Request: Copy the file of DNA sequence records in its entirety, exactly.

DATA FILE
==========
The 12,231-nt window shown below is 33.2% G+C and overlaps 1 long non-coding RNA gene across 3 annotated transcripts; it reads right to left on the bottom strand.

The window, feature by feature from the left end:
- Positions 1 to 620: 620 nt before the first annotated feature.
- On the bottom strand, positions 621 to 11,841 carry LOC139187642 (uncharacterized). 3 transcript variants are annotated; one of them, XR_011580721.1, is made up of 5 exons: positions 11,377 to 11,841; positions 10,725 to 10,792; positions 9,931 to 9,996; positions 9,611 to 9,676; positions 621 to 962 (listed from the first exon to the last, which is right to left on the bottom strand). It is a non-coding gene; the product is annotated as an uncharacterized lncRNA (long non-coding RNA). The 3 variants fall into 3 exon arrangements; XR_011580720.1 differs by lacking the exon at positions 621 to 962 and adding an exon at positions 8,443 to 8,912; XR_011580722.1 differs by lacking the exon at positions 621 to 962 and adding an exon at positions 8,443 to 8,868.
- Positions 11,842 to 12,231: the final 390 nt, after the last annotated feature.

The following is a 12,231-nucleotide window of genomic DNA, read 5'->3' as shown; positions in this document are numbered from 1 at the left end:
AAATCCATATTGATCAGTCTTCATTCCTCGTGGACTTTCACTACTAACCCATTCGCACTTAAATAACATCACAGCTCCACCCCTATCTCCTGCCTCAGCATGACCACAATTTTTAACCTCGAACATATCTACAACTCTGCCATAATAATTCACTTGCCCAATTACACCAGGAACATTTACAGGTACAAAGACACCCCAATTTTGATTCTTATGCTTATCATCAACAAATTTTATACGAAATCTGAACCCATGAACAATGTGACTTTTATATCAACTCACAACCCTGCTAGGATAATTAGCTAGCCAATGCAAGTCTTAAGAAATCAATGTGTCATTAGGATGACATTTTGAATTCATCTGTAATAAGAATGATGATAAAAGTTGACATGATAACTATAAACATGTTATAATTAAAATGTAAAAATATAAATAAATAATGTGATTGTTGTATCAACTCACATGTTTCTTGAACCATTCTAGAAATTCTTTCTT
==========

The 12,231-nt window shown below is 33.2% G+C and overlaps 1 long non-coding RNA gene across 3 annotated transcripts; it reads right to left on the bottom strand.

The window, feature by feature from the left end:
- Positions 1 to 620: 620 nt before the first annotated feature.
- On the bottom strand, positions 621 to 11,841 carry LOC139187642 (uncharacterized). 3 transcript variants are annotated; one of them, XR_011580721.1, is made up of 5 exons: positions 11,377 to 11,841; positions 10,725 to 10,792; positions 9,931 to 9,996; positions 9,611 to 9,676; positions 621 to 962 (listed from the first exon to the last, which is right to left on the bottom strand). It is a non-coding gene; the product is annotated as an uncharacterized lncRNA (long non-coding RNA). The 3 variants fall into 3 exon arrangements; XR_011580720.1 differs by lacking the exon at positions 621 to 962 and adding an exon at positions 8,443 to 8,912; XR_011580722.1 differs by lacking the exon at positions 621 to 962 and adding an exon at positions 8,443 to 8,868.
- Positions 11,842 to 12,231: the final 390 nt, after the last annotated feature.

The following is a 12,231-nucleotide window of genomic DNA, read 5'->3' as shown; positions in this document are numbered from 1 at the left end:
AAATCCATATTGATCAGTCTTCATTCCTCGTGGACTTTCACTACTAACCCATTCGCACTTAAATAACATCACAGCTCCACCCCTATCTCCTGCCTCAGCATGACCACAATTTTTAACCTCGAACATATCTACAACTCTGCCATAATAATTCACTTGCCCAATTACACCAGGAACATTTACAGGTACAAAGACACCCCAATTTTGATTCTTATGCTTATCATCAACAAATTTTATACGAAATCTGAACCCATGAACAATGTGACTTTTATATCAACTCACAACCCTGCTAGGATAATTAGCTAGCCAATGCAAGTCTTAAGAAATCAATGTGTCATTAGGATGACATTTTGAATTCATCTGTAATAAGAATGATGATAAAAGTTGACATGATAACTATAAACATGTTATAATTAAAATGTAAAAATATAAATAAATAATGTGATTGTTGTATCAACTCACATGTTTCTTGAACCATTCTAGAAATTCTTTCTT